When you’re a parent, there’s an awful lot to do. Aside from the basics—keeping them well-fed, healthy, teeth reasonably brushed—you also have to make sure they’re thriving socially and generally happy. And over the past year, a lot of the social talk has been around the now notorious Logan Paul and his brother, Jake.
These two blonde boys made videos daily—ones that would instantly make any parent buy a pair of earplugs and a sleep mask. They’re terrible by any adult account. But for whatever reason, these boys have resonated with the tween population. Together, the Paul brothers have accumulated nearly 30 million YouTube subscribers. Logan, in particular, earns more than 5 million views for each of his daily videos and—thanks to his popularity among Gen Z—has landed deals with major brands such as Nike, Walmart, Verizon, Dunkin Donuts, and Pepsi.
So what’s a mom to do when her ten-year-old daughter comes home, raging that “it’s not so bad that Logan filmed that dead body,” and “people just want to see him fall”? Such was the case when my beautiful, confident, smart, and usually reasonable daughter walked into the house the day that Logan Paul filmed a dead man hanging from a noose in Japan—after disrespecting the country in a racist and vile manner.
Well, as I do with all of these scenarios, I took a deep breath. I started thinking about how I was going to police all of her activity going forward—would I actually need to watch these people she finds interesting to check for things I found inappropriate? Ultimately, I may have to do that—but I can assure you, it will be temporary. Because the way influencers produce content on the internet is about to change in a big, big way, as influencer marketing makes a pivotal shift.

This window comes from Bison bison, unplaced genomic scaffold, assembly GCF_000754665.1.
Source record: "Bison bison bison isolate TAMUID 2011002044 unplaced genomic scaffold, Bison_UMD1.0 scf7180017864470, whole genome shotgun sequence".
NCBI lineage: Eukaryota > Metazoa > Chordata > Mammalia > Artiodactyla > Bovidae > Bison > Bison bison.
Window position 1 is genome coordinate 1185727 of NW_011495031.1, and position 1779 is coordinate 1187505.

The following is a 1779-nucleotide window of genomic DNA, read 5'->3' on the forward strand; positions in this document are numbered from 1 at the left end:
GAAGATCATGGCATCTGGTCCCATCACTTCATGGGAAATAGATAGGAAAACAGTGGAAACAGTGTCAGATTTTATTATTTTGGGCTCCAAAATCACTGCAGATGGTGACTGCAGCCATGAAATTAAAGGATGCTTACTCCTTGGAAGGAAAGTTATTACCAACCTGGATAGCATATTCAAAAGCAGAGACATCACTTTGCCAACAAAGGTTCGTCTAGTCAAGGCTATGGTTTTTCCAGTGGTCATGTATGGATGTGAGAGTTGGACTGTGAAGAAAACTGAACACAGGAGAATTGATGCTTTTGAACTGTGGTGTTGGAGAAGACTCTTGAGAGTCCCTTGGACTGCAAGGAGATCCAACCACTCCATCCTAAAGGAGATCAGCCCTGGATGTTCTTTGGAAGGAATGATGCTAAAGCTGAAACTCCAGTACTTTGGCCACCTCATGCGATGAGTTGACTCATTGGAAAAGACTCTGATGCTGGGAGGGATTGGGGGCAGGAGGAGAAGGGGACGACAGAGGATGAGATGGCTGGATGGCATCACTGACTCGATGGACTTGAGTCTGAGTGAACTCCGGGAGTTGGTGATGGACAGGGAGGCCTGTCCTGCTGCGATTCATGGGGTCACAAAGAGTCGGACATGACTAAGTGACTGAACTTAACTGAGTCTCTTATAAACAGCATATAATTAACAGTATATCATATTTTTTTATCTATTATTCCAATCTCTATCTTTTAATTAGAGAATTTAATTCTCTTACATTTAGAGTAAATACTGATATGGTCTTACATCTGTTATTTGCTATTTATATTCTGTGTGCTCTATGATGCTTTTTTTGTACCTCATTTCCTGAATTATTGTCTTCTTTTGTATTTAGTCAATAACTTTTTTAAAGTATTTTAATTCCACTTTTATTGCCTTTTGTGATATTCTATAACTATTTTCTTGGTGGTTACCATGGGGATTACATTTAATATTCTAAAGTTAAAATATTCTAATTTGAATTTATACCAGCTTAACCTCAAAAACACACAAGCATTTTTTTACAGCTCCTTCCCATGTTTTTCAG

Cracking down on rules and regulations
Following the Logan Paul fallout, YouTube dropped the video star from its Google Preferred premium advertising program and later announced new eligibility requirements for video creators wanting to join the program and a new system for manually vetting Google Preferred videos. Meanwhile, in an effort to protect brand safety, many marketers are beginning to take a more critical look at their influencer contracts, adding more specific language to make sure that their content partnerships are well aligned.
Greater transparency around branded content.
We’ve also seen steps taken by social platforms to bring greater transparency to branded content, including Instagram, which rolled out its “paid partnership” tag last year. Expect further steps to be taken this year, as the FTC takes a more watchful eye to social media content between advertisers and influencers.
Trusted long-term relationships
It’s no longer enough to have a large following—marketers must be certain that influencers align with brand values. This year, we will likely see brands becoming more selective, focusing on building a strong long-term relationship with the right influencer rather than creating quick campaigns or one-offs with multiple influencers.
Influencer partnerships bring plenty of benefits to brands—reaching target demographics, increasing brand awareness, and building stronger relationships with customers. But they certainly come with their share of risks, including giving up brand control and possible brand damage in the event of a Logan Paul-type scandal. For many marketers, the rewards outweigh the risks, but this year, the risks may be further mitigated as influencer marketing grows up.
I, for one, am looking forward to some standards set by the tech companies, and the collective community—to determine what content will be worthy of sponsorship/brand dollars. What say you?